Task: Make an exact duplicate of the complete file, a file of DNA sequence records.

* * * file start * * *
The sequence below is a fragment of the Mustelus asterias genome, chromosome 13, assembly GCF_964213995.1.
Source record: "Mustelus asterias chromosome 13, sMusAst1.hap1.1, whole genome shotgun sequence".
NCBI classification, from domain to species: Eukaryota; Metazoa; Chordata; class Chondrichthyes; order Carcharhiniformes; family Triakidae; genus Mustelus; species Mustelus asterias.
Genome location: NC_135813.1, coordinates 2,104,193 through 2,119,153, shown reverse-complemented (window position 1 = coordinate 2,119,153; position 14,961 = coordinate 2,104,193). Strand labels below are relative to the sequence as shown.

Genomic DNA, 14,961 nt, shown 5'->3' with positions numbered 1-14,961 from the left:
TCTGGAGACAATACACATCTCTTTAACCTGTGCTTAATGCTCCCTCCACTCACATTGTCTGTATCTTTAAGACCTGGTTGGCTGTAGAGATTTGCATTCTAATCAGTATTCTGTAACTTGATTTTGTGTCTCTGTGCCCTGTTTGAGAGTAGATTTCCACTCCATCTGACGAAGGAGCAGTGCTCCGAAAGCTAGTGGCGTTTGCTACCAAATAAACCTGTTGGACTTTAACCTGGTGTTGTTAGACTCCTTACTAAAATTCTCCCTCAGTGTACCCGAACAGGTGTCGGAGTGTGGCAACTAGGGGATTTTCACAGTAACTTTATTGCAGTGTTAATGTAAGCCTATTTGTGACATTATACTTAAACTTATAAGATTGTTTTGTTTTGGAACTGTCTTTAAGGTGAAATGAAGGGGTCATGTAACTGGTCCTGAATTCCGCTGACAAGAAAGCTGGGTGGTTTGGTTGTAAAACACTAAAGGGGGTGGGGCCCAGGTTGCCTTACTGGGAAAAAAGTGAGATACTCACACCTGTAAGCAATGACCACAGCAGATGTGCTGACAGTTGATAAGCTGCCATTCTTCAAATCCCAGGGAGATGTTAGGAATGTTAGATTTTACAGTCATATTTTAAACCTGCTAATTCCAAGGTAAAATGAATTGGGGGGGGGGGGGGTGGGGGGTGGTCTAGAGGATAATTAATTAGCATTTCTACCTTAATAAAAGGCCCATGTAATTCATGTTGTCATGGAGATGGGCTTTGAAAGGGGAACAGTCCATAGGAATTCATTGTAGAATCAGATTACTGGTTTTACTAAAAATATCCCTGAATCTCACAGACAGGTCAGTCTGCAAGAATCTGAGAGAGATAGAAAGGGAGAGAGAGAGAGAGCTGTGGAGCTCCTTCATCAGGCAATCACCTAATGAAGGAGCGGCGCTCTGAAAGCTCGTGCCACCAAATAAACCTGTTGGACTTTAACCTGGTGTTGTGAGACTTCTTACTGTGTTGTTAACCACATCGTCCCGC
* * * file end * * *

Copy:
The sequence below is a fragment of the Mustelus asterias genome, chromosome 13, assembly GCF_964213995.1.
Source record: "Mustelus asterias chromosome 13, sMusAst1.hap1.1, whole genome shotgun sequence".
NCBI classification, from domain to species: Eukaryota; Metazoa; Chordata; class Chondrichthyes; order Carcharhiniformes; family Triakidae; genus Mustelus; species Mustelus asterias.
Genome location: NC_135813.1, coordinates 2,104,193 through 2,119,153, shown reverse-complemented (window position 1 = coordinate 2,119,153; position 14,961 = coordinate 2,104,193). Strand labels below are relative to the sequence as shown.

Genomic DNA, 14,961 nt, shown 5'->3' with positions numbered 1-14,961 from the left:
TCTGGAGACAATACACATCTCTTTAACCTGTGCTTAATGCTCCCTCCACTCACATTGTCTGTATCTTTAAGACCTGGTTGGCTGTAGAGATTTGCATTCTAATCAGTATTCTGTAACTTGATTTTGTGTCTCTGTGCCCTGTTTGAGAGTAGATTTCCACTCCATCTGACGAAGGAGCAGTGCTCCGAAAGCTAGTGGCGTTTGCTACCAAATAAACCTGTTGGACTTTAACCTGGTGTTGTTAGACTCCTTACTAAAATTCTCCCTCAGTGTACCCGAACAGGTGTCGGAGTGTGGCAACTAGGGGATTTTCACAGTAACTTTATTGCAGTGTTAATGTAAGCCTATTTGTGACATTATACTTAAACTTATAAGATTGTTTTGTTTTGGAACTGTCTTTAAGGTGAAATGAAGGGGTCATGTAACTGGTCCTGAATTCCGCTGACAAGAAAGCTGGGTGGTTTGGTTGTAAAACACTAAAGGGGGTGGGGCCCAGGTTGCCTTACTGGGAAAAAAGTGAGATACTCACACCTGTAAGCAATGACCACAGCAGATGTGCTGACAGTTGATAAGCTGCCATTCTTCAAATCCCAGGGAGATGTTAGGAATGTTAGATTTTACAGTCATATTTTAAACCTGCTAATTCCAAGGTAAAATGAATTGGGGGGGGGGGGGGTGGGGGGTGGTCTAGAGGATAATTAATTAGCATTTCTACCTTAATAAAAGGCCCATGTAATTCATGTTGTCATGGAGATGGGCTTTGAAAGGGGAACAGTCCATAGGAATTCATTGTAGAATCAGATTACTGGTTTTACTAAAAATATCCCTGAATCTCACAGACAGGTCAGTCTGCAAGAATCTGAGAGAGATAGAAAGGGAGAGAGAGAGAGAGCTGTGGAGCTCCTTCATCAGGCAATCACCTAATGAAGGAGCGGCGCTCTGAAAGCTCGTGCCACCAAATAAACCTGTTGGACTTTAACCTGGTGTTGTGAGACTTCTTACTGTGTTGTTAACCACATCGTCCCGC